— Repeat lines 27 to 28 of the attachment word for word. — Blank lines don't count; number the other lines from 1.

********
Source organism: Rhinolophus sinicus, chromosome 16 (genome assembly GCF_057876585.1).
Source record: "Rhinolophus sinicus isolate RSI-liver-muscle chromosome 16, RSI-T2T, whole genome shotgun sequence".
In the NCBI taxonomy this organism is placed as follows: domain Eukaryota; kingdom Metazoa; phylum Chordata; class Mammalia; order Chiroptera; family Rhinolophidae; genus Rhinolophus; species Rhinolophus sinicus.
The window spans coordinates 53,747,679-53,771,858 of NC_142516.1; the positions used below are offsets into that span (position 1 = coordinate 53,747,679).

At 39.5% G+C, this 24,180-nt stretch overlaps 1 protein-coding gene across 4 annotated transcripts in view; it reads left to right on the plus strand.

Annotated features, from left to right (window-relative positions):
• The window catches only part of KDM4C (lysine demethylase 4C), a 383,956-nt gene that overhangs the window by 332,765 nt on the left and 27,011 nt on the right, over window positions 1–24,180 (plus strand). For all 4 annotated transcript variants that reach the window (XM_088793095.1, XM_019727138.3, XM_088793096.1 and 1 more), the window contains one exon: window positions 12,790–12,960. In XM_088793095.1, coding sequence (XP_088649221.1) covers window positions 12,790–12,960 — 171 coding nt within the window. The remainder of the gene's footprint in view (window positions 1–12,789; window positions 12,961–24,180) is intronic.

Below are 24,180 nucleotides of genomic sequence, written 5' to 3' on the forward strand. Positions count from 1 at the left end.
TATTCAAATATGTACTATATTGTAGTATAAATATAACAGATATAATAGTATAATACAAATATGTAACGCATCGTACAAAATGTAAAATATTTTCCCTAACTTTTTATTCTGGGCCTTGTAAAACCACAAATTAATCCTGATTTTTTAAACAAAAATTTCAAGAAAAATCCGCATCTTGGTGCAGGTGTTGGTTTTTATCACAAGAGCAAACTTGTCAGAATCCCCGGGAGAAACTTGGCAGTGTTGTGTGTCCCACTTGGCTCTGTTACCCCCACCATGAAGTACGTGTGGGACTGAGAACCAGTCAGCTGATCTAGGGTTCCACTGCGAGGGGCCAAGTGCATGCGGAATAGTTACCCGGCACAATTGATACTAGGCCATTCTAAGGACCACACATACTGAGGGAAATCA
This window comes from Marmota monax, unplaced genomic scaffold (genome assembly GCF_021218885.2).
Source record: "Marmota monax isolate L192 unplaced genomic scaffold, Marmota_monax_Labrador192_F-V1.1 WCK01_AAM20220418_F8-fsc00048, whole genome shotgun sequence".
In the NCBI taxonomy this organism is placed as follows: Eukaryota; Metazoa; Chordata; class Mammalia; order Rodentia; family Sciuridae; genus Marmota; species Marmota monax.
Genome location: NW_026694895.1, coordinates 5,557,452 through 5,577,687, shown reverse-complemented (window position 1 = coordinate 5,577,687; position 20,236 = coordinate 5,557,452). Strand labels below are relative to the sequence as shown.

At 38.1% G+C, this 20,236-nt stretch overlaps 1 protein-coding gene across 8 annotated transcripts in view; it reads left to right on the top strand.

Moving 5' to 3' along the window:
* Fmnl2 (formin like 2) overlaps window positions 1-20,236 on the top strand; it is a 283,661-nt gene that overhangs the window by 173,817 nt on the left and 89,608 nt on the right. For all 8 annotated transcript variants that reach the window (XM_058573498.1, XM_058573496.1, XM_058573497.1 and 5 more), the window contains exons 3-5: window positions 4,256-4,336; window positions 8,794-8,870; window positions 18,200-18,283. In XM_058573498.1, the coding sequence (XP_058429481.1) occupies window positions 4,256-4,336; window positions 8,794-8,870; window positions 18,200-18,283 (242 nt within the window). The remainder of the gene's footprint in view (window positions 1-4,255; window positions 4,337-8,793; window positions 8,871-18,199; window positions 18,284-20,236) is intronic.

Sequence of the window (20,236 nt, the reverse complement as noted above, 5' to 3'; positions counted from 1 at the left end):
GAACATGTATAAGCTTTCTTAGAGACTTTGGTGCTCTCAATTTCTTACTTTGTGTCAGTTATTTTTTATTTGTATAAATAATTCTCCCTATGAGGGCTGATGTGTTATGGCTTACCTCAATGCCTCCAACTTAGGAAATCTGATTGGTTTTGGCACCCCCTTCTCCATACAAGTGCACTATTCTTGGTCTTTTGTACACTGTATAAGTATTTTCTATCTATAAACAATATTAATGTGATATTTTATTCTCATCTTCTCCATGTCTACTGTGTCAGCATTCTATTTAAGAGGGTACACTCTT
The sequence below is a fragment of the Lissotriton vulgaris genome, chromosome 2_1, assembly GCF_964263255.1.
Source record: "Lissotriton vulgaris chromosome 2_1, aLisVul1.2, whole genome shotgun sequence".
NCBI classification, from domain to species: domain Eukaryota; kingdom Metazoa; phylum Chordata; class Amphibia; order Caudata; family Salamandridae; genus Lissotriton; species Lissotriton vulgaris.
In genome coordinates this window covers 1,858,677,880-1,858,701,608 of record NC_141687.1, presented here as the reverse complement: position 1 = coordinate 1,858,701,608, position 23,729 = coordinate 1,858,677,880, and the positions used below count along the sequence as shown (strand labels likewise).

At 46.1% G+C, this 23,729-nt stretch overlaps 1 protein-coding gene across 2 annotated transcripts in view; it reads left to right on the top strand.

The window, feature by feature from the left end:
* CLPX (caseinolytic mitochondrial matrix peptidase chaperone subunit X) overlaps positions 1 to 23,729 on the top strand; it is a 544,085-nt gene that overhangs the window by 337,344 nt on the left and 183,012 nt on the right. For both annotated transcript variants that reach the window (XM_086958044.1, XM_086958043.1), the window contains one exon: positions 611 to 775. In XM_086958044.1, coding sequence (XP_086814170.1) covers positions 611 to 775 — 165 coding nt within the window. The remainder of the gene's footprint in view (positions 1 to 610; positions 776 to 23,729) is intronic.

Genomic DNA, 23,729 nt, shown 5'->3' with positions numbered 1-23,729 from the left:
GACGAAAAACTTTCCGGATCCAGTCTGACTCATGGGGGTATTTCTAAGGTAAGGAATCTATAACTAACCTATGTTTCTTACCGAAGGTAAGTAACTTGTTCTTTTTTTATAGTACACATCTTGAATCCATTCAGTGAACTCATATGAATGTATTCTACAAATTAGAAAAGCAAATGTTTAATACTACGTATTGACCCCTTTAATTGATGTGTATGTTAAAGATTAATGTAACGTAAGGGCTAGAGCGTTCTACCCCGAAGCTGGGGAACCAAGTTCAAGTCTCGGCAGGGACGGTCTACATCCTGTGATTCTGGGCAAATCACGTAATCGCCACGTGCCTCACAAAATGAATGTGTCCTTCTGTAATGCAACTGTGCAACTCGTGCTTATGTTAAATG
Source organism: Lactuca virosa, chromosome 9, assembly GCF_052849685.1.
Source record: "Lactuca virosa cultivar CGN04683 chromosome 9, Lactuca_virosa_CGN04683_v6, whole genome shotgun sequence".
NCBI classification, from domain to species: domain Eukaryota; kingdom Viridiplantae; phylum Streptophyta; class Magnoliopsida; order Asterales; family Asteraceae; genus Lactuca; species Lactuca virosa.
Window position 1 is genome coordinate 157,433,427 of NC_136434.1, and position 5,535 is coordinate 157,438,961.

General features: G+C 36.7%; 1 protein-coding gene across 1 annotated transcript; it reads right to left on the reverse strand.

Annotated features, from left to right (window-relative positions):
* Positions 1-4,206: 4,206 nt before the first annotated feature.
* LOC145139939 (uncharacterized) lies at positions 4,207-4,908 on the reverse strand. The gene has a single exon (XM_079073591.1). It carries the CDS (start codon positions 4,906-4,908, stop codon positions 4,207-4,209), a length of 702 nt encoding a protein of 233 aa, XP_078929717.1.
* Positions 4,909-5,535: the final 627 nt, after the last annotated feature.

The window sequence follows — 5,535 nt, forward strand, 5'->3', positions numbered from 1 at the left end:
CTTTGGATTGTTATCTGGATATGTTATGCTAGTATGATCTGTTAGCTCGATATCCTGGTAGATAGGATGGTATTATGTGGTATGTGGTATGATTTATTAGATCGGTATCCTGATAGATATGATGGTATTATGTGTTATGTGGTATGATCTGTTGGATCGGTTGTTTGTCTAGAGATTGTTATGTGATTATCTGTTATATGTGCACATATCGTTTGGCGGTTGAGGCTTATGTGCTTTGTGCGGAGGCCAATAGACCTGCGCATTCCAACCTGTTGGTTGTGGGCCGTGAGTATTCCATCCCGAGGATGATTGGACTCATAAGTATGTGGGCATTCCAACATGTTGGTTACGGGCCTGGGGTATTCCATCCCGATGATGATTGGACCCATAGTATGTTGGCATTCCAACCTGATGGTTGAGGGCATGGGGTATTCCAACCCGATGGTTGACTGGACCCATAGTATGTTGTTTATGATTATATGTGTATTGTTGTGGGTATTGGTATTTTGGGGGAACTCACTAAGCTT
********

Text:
GACGAAAAACTTTCCGGATCCAGTCTGACTCATGGGGGTATTTCTAAGGTAAGGAATCTATAACTAACCTATGTTTCTTACCGAAGGTAAGTAACTTGTTCTTTTTTTATAGTACACATCTTGAATCCATTCAGTGAACTCATATGAATGTATTCTACAAATTAGAAAAGCAAATGTTTAATACTACGTATTGACCCCTTTAATTGATGTGTATGTTAAAGATTAATGTAACGTAAGGGCTAGAGCGTTCTACCCCGAAGCTGGGGAACCAAGTTCAAGTCTCGGCAGGGACGGTCTACATCCTGTGATTCTGGGCAAATCACGTAATCGCCACGTGCCTCACAAAATGAATGTGTCCTTCTGTAATGCAACTGTGCAACTCGTGCTTATGTTAAATG
Source organism: Lactuca virosa, chromosome 9, assembly GCF_052849685.1.